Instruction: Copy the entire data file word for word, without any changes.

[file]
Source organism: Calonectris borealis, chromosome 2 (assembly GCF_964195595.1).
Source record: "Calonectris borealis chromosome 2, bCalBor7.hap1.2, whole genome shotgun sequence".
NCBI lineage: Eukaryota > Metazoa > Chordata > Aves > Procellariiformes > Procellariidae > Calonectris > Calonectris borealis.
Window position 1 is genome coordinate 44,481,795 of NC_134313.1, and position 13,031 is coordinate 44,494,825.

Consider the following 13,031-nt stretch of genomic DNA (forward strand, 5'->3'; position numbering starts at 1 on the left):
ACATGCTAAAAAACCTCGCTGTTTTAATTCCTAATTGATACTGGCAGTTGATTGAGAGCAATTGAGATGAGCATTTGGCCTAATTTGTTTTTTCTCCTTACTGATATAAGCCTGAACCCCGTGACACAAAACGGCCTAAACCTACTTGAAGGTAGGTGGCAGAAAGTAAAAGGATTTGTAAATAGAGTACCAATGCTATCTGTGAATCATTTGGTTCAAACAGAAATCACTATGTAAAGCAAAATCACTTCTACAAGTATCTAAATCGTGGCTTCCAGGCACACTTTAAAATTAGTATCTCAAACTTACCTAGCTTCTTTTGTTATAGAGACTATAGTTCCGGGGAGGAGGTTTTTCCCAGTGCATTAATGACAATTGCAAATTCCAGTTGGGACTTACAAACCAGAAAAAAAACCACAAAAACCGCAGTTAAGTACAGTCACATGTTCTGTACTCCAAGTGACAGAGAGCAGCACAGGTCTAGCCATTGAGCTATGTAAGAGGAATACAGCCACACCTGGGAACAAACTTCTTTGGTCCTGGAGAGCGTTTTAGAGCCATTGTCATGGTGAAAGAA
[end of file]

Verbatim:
Source organism: Calonectris borealis, chromosome 2 (assembly GCF_964195595.1).
Source record: "Calonectris borealis chromosome 2, bCalBor7.hap1.2, whole genome shotgun sequence".
NCBI lineage: Eukaryota > Metazoa > Chordata > Aves > Procellariiformes > Procellariidae > Calonectris > Calonectris borealis.
Window position 1 is genome coordinate 44,481,795 of NC_134313.1, and position 13,031 is coordinate 44,494,825.

Consider the following 13,031-nt stretch of genomic DNA (forward strand, 5'->3'; position numbering starts at 1 on the left):
ACATGCTAAAAAACCTCGCTGTTTTAATTCCTAATTGATACTGGCAGTTGATTGAGAGCAATTGAGATGAGCATTTGGCCTAATTTGTTTTTTCTCCTTACTGATATAAGCCTGAACCCCGTGACACAAAACGGCCTAAACCTACTTGAAGGTAGGTGGCAGAAAGTAAAAGGATTTGTAAATAGAGTACCAATGCTATCTGTGAATCATTTGGTTCAAACAGAAATCACTATGTAAAGCAAAATCACTTCTACAAGTATCTAAATCGTGGCTTCCAGGCACACTTTAAAATTAGTATCTCAAACTTACCTAGCTTCTTTTGTTATAGAGACTATAGTTCCGGGGAGGAGGTTTTTCCCAGTGCATTAATGACAATTGCAAATTCCAGTTGGGACTTACAAACCAGAAAAAAAACCACAAAAACCGCAGTTAAGTACAGTCACATGTTCTGTACTCCAAGTGACAGAGAGCAGCACAGGTCTAGCCATTGAGCTATGTAAGAGGAATACAGCCACACCTGGGAACAAACTTCTTTGGTCCTGGAGAGCGTTTTAGAGCCATTGTCATGGTGAAAGAA